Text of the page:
Published: Jul 20, 2016
I hadn’t read a word by Jess Walter until this, but his books are consistently honored: Time Magazine’s #2 novel of the year, finalist for the National Book Award, winner of the LA Times Book Prize, winner of the Edgar Allan Poe Award for best novel, New York Times notable book. Born in Spokane, he lives in Spokane. And yet he’s written a novel set largely in Italy — the wisest, worldliest novel I’ve read in years.
What’s it about? Italy in the 1960s, Hollywood in the 1960s, Hollywood now, World War II, the set of “Cleopatra,” the Donner party, Seattle, the Edinburgh Fringe Festival, Idaho — but this long list is scaring you, yes?
If the locations aren’t daunting, the massive cast might make you nervous. The proprietor of “The Hotel Adequate View,” a six-room, three-table nothing of a resort in an Italian coastal town only accessible by boat. Richard Burton and Elizabeth Taylor. A Hollywood publicist turned producer. A novelist who can’t get beyond the first chapter. An unproduced screenwriter. A singer-comic. An assistant film executive whose boyfriend can be found at strip clubs. And — I almost forgot — the woman who seems to be at the center of all this, a young American actress named Dee Moray, who was briefly in "Cleopatra" and has come to this nowhere hotel because she’s been told she’s dying of cancer.
It starts simply enough:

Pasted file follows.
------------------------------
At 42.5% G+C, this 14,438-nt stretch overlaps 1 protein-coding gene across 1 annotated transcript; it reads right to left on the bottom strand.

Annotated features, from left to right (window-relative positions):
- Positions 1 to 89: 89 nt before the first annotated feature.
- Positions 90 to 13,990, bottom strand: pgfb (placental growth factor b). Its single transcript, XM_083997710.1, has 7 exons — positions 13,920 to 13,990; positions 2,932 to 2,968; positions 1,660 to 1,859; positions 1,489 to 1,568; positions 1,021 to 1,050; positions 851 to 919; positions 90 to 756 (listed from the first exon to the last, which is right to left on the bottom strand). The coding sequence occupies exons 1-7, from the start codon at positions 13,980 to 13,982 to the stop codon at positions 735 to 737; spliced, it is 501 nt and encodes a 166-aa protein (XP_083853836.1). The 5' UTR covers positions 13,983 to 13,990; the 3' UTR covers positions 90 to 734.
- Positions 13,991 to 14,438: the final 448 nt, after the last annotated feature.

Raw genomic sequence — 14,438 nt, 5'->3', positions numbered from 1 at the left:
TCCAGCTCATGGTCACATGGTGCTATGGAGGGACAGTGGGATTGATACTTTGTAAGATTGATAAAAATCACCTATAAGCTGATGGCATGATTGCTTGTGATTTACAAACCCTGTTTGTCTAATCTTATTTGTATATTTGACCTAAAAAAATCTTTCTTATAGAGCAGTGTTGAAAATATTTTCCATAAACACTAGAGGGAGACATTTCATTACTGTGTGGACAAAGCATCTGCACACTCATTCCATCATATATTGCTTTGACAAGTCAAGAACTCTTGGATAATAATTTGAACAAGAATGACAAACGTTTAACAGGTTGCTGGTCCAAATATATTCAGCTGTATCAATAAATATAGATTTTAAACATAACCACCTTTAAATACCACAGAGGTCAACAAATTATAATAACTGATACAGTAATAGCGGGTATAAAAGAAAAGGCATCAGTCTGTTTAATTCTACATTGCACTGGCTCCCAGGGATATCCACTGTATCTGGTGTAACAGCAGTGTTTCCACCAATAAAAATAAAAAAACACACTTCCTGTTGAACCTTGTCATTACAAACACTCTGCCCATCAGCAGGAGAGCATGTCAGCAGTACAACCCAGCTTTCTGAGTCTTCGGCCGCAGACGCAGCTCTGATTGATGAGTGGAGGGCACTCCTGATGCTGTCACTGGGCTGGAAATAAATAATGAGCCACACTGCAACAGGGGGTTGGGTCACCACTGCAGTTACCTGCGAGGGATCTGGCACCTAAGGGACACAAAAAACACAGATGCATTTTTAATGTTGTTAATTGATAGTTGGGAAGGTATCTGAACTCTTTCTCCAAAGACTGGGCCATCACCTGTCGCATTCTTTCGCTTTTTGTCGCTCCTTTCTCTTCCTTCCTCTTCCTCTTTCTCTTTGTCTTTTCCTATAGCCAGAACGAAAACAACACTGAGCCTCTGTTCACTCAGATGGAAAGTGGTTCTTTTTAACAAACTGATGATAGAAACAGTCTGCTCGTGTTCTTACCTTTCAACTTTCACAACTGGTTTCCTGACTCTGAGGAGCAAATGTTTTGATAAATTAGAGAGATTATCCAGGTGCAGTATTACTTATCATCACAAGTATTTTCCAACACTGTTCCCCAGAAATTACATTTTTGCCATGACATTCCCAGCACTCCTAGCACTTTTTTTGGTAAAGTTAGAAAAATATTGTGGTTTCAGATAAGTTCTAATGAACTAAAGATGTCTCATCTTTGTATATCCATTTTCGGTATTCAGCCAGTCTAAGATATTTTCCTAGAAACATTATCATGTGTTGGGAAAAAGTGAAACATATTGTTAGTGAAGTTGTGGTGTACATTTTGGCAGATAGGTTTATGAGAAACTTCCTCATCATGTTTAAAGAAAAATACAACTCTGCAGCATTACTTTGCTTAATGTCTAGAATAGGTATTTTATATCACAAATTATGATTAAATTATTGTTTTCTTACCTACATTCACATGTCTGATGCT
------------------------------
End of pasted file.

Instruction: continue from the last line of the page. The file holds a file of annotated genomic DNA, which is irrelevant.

The dying actress arrived in his village the only way one could come directly — in a boat that motored into the cove, lurched past the rock jetty, and bumped against the end of the pier. She wavered a moment in the boat’s stern, then extended a slender hand to grip the mahogany railing; with the other, she pressed a wide-brimmed hat against her head. All around her, shards of sunlight broke on the flickering waves.
This novel was 15 years in the making, many drafts. And in the end, not a foolish move. Try it: read an excerpt. [To buy the paperback book from Amazon, click here. For the Kindle edition, click here.]
“Beautiful Ruins” is, by turns, funny, tragic, satirical. Like life, it is always surprising. Like life, it has threads that connect unlikely people — but only in retrospect. Like life, victories are hard-won, defeats are learning experiences. And better than life, it all makes sense in the end.
I won’t quote it; it’s too hard to isolate what’s great about this novel. Because it all is. Every sentence. I know: That’s crazy talk. But “Beautiful Ruins” is one of those reading experiences that delights and challenges you along the way, thrills you often, and, at the end, makes you cry — well, makes me cry — for a world glorious enough for these characters and this writer.